Elder care program,Nursing home bill of rights How to Create a Safe Environment for Alzheimer’s Patients

How to Create a Safe Environment for Alzheimer’s Patients

Caregivers rights

Alzheimer’s disease is a progressive and irreversible brain disease that destroys thinking skills and memory over time, and tends to make even simple tasks difficult. Symptoms of Alzheimer’s usually start to appear around or after age 60.

Though there’s no cure for Alzheimer’s, researchers have been able to learn plenty about providing different types of elder care for people with complex care needs like Alzheimer’s, dementia and memory loss, especially when it comes to the environment that patients live in.

Whether you’re a caring companion, care home worker or simply a friend or family member that wants to help out, there are several ways you can make a home a more safe and comfortable environment for a patient with Alzheimer’s.

The key thing for every care home worker or caregiver to remember is that Alzheimer’s affects problem-solving skills and judgement, which can lead to an increased risk of injury even around a patient’s own home.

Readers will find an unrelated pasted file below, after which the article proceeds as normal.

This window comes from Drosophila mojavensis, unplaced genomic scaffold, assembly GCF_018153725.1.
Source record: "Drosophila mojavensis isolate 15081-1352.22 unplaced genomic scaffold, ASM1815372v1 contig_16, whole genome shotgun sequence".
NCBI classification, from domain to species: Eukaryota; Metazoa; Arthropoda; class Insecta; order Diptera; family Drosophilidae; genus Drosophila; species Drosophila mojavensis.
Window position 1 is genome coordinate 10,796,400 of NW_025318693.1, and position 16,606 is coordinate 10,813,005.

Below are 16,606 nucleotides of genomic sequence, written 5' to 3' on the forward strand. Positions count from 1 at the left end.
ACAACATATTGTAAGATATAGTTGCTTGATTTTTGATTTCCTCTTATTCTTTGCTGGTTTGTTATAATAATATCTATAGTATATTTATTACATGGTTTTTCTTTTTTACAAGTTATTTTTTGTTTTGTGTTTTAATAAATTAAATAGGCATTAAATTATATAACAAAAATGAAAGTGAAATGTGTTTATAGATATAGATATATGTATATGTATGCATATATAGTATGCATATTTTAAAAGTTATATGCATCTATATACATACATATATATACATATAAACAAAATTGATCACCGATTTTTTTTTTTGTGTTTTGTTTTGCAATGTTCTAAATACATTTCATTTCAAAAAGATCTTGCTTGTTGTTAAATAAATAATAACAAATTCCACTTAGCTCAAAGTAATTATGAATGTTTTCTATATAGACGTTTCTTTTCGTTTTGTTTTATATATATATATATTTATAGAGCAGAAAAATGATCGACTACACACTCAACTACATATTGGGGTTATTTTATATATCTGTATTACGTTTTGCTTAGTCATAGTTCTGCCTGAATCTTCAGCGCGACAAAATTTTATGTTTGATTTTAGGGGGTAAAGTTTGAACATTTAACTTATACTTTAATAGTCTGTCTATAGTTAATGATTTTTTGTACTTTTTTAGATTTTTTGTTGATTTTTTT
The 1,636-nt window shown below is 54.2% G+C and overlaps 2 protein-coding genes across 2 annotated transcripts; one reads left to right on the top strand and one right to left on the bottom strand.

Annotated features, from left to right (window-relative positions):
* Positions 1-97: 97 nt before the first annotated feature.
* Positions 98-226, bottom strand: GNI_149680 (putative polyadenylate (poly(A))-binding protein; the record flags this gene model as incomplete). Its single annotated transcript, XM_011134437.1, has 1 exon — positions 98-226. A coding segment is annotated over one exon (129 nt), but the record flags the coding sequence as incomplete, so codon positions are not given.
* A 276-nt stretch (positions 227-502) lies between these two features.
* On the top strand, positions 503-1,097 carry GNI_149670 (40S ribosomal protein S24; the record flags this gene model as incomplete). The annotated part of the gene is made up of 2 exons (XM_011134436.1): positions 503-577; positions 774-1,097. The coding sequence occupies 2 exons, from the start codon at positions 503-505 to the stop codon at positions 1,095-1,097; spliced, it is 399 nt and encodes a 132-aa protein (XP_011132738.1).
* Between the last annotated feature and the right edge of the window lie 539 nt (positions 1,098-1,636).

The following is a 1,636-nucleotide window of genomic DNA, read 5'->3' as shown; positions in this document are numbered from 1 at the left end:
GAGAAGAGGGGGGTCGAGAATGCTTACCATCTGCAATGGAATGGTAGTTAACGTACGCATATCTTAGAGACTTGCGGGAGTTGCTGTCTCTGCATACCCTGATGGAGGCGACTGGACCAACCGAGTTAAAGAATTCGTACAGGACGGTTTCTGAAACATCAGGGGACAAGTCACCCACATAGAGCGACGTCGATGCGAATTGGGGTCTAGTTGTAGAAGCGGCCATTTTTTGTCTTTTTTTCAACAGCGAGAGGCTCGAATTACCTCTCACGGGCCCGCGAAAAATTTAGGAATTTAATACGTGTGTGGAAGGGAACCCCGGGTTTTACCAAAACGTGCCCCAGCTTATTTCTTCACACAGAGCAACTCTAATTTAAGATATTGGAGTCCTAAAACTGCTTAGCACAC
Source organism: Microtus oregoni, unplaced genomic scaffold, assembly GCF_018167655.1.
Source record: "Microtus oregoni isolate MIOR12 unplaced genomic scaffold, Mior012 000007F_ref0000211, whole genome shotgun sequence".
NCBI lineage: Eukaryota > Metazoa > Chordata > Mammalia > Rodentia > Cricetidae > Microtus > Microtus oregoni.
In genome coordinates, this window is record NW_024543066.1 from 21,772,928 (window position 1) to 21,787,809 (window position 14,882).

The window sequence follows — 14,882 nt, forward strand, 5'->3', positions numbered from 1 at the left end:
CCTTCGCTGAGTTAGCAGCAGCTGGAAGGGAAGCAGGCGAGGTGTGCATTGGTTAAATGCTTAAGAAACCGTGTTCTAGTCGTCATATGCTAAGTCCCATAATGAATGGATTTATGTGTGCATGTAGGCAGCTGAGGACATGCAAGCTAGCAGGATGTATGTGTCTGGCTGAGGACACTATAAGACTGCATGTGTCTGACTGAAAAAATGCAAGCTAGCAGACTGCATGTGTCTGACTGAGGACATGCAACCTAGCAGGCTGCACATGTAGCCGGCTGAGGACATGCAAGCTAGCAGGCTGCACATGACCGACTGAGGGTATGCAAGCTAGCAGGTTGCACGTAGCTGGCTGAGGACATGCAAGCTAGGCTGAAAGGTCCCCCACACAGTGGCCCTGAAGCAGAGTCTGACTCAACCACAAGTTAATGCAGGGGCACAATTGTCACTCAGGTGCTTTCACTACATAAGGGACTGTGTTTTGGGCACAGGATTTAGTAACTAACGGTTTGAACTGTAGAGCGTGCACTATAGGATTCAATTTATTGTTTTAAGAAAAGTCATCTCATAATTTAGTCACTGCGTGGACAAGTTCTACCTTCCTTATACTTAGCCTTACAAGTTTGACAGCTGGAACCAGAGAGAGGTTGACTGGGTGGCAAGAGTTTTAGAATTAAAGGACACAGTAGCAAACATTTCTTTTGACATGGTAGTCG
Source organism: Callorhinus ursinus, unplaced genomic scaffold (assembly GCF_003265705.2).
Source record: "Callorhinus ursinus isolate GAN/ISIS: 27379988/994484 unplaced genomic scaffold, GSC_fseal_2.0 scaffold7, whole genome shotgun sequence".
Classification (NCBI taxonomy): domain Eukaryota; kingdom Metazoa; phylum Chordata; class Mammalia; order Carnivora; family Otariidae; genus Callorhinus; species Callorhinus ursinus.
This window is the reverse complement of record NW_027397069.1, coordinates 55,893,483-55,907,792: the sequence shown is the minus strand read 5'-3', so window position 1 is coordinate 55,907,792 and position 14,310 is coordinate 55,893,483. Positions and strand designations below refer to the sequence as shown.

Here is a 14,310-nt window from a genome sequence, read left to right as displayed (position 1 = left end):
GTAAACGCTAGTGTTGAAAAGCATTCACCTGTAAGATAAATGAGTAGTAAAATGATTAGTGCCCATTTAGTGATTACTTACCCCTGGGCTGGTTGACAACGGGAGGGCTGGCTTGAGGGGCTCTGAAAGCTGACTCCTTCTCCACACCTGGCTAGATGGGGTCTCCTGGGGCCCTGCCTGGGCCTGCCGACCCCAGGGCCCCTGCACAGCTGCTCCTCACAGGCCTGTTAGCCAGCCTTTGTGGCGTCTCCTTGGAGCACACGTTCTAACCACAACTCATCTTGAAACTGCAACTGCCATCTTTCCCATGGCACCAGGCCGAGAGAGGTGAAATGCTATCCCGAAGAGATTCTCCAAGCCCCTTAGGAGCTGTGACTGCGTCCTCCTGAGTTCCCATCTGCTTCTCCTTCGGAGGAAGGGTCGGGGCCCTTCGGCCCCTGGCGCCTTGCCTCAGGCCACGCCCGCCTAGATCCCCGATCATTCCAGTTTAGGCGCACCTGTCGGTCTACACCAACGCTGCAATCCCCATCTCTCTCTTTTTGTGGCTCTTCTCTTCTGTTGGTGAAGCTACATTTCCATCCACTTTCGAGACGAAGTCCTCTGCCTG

There are four basic things that a care home worker should see to in order to create the safest environment possible:

  • Prevent the Patient from Falling

    Falls can cause severe injury in seniors, and seniors with Alzheimer’s may have more trouble judging their own mobility. Make sure the chances to fall are minimized. Cut down on loose area rugs and make sure electronics cords and clutter are kept out of walkways or gotten rid of altogether. Installing handrails and grab bars is a great way to help your patient get around on their own.
  • Install Locks

    Care home workers should put locks on anything that might be dangerous to their patients, like alcohol, cleaning substances, medicine, guns and tools. This will keep the patient from getting into something that could hurt them.
  • Lower the Water Temperature

    Make sure to lower the thermostat on the patient’s hot water heater so they don’t get burned in the shower or bath.
  • Reduce Fire Hazards

    Be sure to keep lighters and matches out of reach or in locked cabinets, and only let a patient who smokes do so with supervision. The house should also be equipped with working smoke alarms and a fire extinguisher.

Checking these four things will help your patient stay safe in their environment.
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